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Economic Policy Cooperation Vital to Global Recovery

The IMF’s John Lipsky: global policy cooperation will build a stronger economic recovery (photo: IMF)

GLOBAL RECOVERY

Economic Policy Cooperation Vital to Global Recovery

IMF Survey online

May 20, 2011

  • IMF helps G-20 countries examine each other's policies to boost growth
  • Acid test for policy cooperation as leaders meet in November
  • IMF studies how 5 biggest economies policies affect each other

Advanced and emerging market economies stand to benefit from a stronger economic recovery if they cooperate in setting their basic economic policy plans, said John Lipsky, acting managing director of the International Monetary Fund.

Lipsky, giving the annual Stavros Niarchos Foundation lecture at the Peterson Institute for International Economics—a Washington, D.C-based think tank—said effective policy coordination promises to be a mutually beneficial proposition.

“Policy cooperation is not based on the notion of sacrificing for the general good,” said Lipsky. “The basic premise that if the G-20 members act coherently, they can produce an outcome that is better for each of them.”

Leaders of the Group of Twenty (G-20) advanced and emerging economies have met five times, including the first Leader Summit in November 2008,in order to collaborate on a their policy response to the unfolding economic and financial challenges. While the crisis resulted from failures in both the public and private sectors, the rapid global reaction and policy response is credited with preventing the crisis from becoming substantially more acute. The IMF and the G-20 are working to sustain the recovery, both independently and together.

Lipsky became acting managing director of the IMF after the resignation of Dominique Strauss-Kahn on May 19.

Global crisis, global solutions

At their summit in Pittsburgh, Pennsylvania in September 2009, G-20 leaders created a blueprint for policy cooperation, known as the multilateral assessment process, to help build strong, sustainable and balanced growth.

Countries’ economic conditions have begun to improve after the global economic crisis, but their recovery remains fragile and uneven. This uneven recovery makes policy collaboration more difficult, but no less important.

Lipsky said one of the strengths of the blueprint is that policy plans are being consulted among the G-20 members, and a mechanism is being created for the participating countries to review their partners’ policy implementation and to readjust their action plans according to developments.”

At present, IMF staff—working with the G-20 countries—is analyzing the policies of seven systemic economies whose actions influence global economic imbalances.

The next G-20 leaders’ summit will take place in Cannes, France in November 2011, which Lipsky described as “a key stage in the upcoming acid test for policy cooperation under the mutual assessment process.”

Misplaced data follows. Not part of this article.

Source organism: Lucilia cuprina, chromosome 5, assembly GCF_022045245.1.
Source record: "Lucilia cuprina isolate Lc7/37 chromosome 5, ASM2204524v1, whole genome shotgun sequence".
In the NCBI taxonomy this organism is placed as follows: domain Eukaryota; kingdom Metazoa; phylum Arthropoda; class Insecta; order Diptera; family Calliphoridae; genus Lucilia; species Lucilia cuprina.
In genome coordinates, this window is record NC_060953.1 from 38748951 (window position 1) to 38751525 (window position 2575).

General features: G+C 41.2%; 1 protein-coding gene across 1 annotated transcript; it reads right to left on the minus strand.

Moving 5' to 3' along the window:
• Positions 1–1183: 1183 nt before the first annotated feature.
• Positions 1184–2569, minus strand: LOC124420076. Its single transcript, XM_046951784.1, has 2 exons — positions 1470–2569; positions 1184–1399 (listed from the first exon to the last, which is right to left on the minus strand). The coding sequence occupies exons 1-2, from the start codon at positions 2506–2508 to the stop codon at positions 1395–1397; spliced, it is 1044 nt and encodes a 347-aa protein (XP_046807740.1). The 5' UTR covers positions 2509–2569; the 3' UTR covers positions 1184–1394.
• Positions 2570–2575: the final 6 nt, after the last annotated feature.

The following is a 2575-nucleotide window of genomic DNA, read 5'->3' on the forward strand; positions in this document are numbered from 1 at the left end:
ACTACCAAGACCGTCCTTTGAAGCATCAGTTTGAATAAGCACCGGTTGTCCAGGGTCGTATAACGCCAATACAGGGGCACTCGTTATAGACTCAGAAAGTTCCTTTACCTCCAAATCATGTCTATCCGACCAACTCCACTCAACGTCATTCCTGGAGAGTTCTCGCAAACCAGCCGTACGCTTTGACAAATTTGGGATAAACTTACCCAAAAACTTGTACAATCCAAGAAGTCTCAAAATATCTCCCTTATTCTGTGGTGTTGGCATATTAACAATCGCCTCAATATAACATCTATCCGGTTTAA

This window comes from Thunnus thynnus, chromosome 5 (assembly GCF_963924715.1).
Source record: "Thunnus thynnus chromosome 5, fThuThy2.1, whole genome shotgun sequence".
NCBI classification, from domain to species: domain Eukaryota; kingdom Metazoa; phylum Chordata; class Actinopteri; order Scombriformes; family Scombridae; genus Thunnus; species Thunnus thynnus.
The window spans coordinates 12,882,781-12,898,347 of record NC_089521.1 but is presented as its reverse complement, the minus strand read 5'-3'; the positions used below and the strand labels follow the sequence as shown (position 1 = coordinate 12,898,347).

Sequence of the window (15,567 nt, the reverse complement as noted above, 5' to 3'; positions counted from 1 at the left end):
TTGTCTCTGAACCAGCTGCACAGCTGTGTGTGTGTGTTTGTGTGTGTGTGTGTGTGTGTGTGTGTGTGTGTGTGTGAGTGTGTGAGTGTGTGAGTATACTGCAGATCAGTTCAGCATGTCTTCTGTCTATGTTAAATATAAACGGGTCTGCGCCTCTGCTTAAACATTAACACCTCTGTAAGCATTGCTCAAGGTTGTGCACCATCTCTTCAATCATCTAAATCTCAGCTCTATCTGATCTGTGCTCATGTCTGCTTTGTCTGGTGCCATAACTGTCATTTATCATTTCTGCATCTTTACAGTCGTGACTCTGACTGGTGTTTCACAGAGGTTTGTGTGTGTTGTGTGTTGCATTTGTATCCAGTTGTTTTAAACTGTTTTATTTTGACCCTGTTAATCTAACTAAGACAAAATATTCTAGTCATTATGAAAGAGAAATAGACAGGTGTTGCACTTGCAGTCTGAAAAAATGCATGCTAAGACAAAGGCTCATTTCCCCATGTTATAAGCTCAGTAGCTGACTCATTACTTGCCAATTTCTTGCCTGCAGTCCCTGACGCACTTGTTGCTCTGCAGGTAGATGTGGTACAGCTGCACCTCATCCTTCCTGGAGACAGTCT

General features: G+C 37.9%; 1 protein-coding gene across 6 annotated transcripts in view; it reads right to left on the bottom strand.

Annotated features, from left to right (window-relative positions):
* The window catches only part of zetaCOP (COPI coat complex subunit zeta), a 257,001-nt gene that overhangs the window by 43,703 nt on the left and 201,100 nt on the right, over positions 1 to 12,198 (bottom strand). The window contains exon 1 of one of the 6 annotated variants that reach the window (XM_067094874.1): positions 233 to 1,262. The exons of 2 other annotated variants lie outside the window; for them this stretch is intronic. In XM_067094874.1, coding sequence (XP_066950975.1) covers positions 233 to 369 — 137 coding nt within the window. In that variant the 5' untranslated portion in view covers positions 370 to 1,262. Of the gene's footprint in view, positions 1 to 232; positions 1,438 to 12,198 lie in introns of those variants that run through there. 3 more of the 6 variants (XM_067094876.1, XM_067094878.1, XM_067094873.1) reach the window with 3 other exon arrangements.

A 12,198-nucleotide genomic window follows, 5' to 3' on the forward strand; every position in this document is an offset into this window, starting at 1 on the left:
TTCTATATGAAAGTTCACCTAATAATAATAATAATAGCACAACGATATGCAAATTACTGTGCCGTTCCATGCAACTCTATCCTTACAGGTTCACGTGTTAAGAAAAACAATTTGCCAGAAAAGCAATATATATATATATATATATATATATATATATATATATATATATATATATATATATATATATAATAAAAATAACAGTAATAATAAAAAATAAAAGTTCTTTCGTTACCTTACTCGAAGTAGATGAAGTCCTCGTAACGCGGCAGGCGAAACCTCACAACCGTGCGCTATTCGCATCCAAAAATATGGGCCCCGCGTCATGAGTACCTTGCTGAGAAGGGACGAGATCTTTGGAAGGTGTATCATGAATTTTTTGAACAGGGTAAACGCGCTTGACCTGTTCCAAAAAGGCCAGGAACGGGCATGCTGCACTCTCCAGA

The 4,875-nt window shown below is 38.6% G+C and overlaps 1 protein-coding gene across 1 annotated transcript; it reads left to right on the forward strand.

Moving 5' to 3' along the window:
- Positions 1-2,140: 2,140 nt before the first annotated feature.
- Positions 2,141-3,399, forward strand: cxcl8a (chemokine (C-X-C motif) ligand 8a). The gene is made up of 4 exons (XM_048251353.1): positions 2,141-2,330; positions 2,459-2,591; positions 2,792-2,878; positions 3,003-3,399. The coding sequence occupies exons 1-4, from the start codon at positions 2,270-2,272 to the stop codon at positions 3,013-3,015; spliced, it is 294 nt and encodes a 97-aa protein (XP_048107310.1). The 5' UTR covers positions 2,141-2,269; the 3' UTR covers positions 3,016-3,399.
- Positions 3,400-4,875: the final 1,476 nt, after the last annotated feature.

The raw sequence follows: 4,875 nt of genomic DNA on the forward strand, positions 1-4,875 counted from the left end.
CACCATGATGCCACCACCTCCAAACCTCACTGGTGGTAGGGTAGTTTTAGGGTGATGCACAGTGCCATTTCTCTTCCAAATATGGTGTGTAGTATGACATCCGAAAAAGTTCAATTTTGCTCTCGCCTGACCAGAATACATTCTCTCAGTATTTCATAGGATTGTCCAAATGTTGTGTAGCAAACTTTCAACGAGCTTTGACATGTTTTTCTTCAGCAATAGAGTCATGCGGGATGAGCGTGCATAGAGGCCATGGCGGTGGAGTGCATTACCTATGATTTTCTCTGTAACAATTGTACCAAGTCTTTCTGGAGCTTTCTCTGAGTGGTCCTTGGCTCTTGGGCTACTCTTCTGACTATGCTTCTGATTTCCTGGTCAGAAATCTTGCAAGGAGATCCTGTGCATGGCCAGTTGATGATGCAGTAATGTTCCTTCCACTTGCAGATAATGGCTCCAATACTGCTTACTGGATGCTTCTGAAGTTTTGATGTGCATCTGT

New tools for a new phase of the crisis

The post-crisis global economy is facing new policy challenges, including high unemployment—particularly among young people—along with high and rising levels of public debt, said Lipsky.

New responses are required, given the evolving landscape, and Lipsky outlined the myriad ways in which the IMF is changing along with developments in the global economy and in financial markets, which include

• Mandatory reviews of the top 25 financial sectors

• Spillover Reports on the effects of countries’ policies on each other

• A variety of flexible lending instruments to help prevent crises,

• $300 billion committed to help countries since the beginning of the crisis

• Gold sales to raise funds for more lending to low-income countries

• A shift of 6 percent in quota shares from advanced to emerging economies

The IMF’s spillover reports will examine five systemically important economies—the United States, Japan, the United Kingdom, China, and the Euro area. The IMF has held discussions with their authorities about their views of how they’re affected by the policies of each of the others.

“When we conduct our annual consultation visits to these five systemic economies, we will be able to reflect what their partners think about what they’re doing and how it’s affecting them,” Lipsky said.

Work carries on

Earlier in the day Lipsky addressed the Bretton Woods Committee’s annual meeting, and discussed a range of issues affecting the organization.

Among other topics, he stated that the problems facing several peripheral euro area economies require a solution that is comprehensive and consistent. This will include strengthening the Euro-area’s crisis management framework, accelerating financial sector repair, improving fiscal and economic coordination, and promoting high-quality growth.

In response to a question about how the IMF will carry out its duties, Lipsky was emphatic.

“My management colleagues are immensely talented individuals, our cadre of department heads is, in my opinion, the best this institution has ever had. The staff is highly skilled, dedicated and focused on fulfilling our unique responsibilities. I have no doubt that we can meet all the challenges we are facing at present effectively, efficiently and expeditiously.”

Peterson slides (QuickTime movie, slides can be advanced by clicking your mouse)

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